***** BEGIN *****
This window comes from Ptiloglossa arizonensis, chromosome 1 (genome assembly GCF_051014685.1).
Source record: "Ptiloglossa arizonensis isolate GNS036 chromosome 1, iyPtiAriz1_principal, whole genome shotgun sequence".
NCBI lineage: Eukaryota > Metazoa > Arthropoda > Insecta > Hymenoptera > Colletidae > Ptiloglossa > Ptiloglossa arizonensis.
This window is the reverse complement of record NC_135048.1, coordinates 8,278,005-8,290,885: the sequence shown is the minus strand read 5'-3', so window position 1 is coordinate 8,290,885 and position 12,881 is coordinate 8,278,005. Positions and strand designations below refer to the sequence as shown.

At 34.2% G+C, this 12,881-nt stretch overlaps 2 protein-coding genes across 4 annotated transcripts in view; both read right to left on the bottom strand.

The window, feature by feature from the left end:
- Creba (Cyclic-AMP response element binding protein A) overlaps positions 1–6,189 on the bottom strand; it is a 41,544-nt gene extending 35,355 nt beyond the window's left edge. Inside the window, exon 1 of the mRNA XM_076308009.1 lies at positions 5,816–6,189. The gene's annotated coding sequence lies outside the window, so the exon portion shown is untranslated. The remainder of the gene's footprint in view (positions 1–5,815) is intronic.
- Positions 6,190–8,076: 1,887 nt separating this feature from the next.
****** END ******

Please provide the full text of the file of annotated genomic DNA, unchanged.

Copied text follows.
This window comes from Ptiloglossa arizonensis, chromosome 1 (genome assembly GCF_051014685.1).
Source record: "Ptiloglossa arizonensis isolate GNS036 chromosome 1, iyPtiAriz1_principal, whole genome shotgun sequence".
NCBI lineage: Eukaryota > Metazoa > Arthropoda > Insecta > Hymenoptera > Colletidae > Ptiloglossa > Ptiloglossa arizonensis.
This window is the reverse complement of record NC_135048.1, coordinates 8,278,005-8,290,885: the sequence shown is the minus strand read 5'-3', so window position 1 is coordinate 8,290,885 and position 12,881 is coordinate 8,278,005. Positions and strand designations below refer to the sequence as shown.

At 34.2% G+C, this 12,881-nt stretch overlaps 2 protein-coding genes across 4 annotated transcripts in view; both read right to left on the bottom strand.

The window, feature by feature from the left end:
- Creba (Cyclic-AMP response element binding protein A) overlaps positions 1–6,189 on the bottom strand; it is a 41,544-nt gene extending 35,355 nt beyond the window's left edge. Inside the window, exon 1 of the mRNA XM_076308009.1 lies at positions 5,816–6,189. The gene's annotated coding sequence lies outside the window, so the exon portion shown is untranslated. The remainder of the gene's footprint in view (positions 1–5,815) is intronic.
- Positions 6,190–8,076: 1,887 nt separating this feature from the next.